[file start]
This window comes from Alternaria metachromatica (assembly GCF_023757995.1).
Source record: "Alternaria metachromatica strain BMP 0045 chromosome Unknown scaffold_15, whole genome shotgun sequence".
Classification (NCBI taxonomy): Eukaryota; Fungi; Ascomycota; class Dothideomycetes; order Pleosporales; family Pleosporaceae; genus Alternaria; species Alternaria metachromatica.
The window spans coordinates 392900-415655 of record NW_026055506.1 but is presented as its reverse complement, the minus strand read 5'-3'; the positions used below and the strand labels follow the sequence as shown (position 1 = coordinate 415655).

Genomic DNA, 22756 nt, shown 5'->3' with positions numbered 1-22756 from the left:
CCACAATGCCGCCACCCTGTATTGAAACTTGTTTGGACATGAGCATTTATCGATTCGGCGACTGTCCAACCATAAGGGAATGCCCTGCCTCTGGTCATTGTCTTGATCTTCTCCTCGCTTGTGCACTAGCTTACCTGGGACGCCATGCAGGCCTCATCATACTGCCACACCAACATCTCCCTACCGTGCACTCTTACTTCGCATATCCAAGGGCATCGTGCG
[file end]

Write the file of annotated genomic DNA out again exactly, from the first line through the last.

This window comes from Alternaria metachromatica (assembly GCF_023757995.1).
Source record: "Alternaria metachromatica strain BMP 0045 chromosome Unknown scaffold_15, whole genome shotgun sequence".
Classification (NCBI taxonomy): Eukaryota; Fungi; Ascomycota; class Dothideomycetes; order Pleosporales; family Pleosporaceae; genus Alternaria; species Alternaria metachromatica.
The window spans coordinates 392900-415655 of record NW_026055506.1 but is presented as its reverse complement, the minus strand read 5'-3'; the positions used below and the strand labels follow the sequence as shown (position 1 = coordinate 415655).

Genomic DNA, 22756 nt, shown 5'->3' with positions numbered 1-22756 from the left:
CCACAATGCCGCCACCCTGTATTGAAACTTGTTTGGACATGAGCATTTATCGATTCGGCGACTGTCCAACCATAAGGGAATGCCCTGCCTCTGGTCATTGTCTTGATCTTCTCCTCGCTTGTGCACTAGCTTACCTGGGACGCCATGCAGGCCTCATCATACTGCCACACCAACATCTCCCTACCGTGCACTCTTACTTCGCATATCCAAGGGCATCGTGCG